World Bank Finances is trying to provide nontechnical users with tools that help them slice and dice the data on their site, visualize it, and then either save it on the site so other people can access them or share it through social networking tools like Facebook and Twitter. While stating that it is still too early to say how successful this has been they give some examples of how this has worked and discuss improvements needed.
In this post Robert Munro discusses his views on the need to use data in a way that preserves individual rights. He opposes being more open with data about at-risk individuals and laments that his UN Assembly address on “Big Data and Global Development” has been widely misinterpreted. He says that open-data-idealists wrongly and dangerously believe that once information is shared more widely problems will be solved. He talks about how EpidemicIQ, implemented adaptive machine-learning models that could detect information about disease outbreaks in dozens of languages and used crowdsourced workers when needed. He says while this contrasts with other data collection methods used by the open data community it was better able to identify outbreaks.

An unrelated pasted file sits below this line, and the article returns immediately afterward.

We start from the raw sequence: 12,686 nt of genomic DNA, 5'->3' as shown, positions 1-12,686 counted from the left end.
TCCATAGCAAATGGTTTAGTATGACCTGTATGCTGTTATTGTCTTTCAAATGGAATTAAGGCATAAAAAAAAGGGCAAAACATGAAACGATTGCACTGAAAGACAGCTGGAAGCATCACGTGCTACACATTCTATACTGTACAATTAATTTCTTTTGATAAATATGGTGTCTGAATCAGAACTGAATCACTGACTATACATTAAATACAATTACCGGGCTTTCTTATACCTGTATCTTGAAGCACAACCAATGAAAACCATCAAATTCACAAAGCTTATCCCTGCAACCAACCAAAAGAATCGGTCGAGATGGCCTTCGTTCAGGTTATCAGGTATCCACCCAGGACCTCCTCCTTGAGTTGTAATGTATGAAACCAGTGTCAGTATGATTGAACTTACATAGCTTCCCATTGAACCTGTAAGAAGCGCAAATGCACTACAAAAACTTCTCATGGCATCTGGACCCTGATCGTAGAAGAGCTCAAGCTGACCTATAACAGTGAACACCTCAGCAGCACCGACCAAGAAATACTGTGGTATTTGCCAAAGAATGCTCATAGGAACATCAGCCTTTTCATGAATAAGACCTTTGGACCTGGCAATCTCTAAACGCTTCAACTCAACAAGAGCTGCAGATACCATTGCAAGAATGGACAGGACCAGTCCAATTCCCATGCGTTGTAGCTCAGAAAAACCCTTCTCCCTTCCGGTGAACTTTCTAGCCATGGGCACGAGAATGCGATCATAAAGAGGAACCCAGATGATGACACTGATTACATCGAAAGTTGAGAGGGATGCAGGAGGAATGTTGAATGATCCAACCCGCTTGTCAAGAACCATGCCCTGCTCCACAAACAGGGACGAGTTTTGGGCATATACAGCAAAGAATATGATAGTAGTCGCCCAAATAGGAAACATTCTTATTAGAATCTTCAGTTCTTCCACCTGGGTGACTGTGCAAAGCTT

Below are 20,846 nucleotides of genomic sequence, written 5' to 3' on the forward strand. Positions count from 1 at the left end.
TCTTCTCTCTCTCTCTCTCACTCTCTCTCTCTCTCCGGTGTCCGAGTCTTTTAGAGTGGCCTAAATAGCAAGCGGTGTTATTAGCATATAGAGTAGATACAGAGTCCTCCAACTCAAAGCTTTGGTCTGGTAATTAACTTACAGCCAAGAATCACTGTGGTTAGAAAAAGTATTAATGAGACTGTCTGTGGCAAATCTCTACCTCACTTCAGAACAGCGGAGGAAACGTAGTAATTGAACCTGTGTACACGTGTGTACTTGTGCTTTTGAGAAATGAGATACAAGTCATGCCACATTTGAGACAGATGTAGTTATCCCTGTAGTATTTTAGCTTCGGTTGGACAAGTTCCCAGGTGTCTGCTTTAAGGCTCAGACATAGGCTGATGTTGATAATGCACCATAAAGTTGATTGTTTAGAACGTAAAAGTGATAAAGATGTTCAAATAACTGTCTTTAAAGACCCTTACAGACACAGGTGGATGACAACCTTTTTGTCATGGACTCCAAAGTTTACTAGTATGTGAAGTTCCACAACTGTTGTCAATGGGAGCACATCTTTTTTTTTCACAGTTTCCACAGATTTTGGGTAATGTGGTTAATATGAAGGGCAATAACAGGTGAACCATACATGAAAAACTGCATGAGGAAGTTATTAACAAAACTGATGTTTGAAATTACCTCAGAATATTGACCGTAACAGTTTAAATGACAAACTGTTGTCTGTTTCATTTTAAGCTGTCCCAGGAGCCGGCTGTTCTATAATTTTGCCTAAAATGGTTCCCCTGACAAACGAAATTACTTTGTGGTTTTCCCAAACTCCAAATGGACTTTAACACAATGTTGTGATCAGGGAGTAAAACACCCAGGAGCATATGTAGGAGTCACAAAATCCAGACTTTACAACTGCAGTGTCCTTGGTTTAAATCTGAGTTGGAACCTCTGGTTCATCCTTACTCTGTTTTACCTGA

This post gives examples of how non-profits, foundations and university communities are advocating for evidence-based decision-making, through sponsoring supporting initiatives, and using different tools and techniques as governments open up their data.
New marketplaces that collect public and private datasets and enable visitors to buy or freely download them are continually being created. Big Data Startups lists and describes some that are available.
The Visualising Data blog has provided a list of data providers. Some of these organisations provide their own data, others give access to curated data collections, offer access under the Open Data movement or provide software/Data-as-a-Service platforms.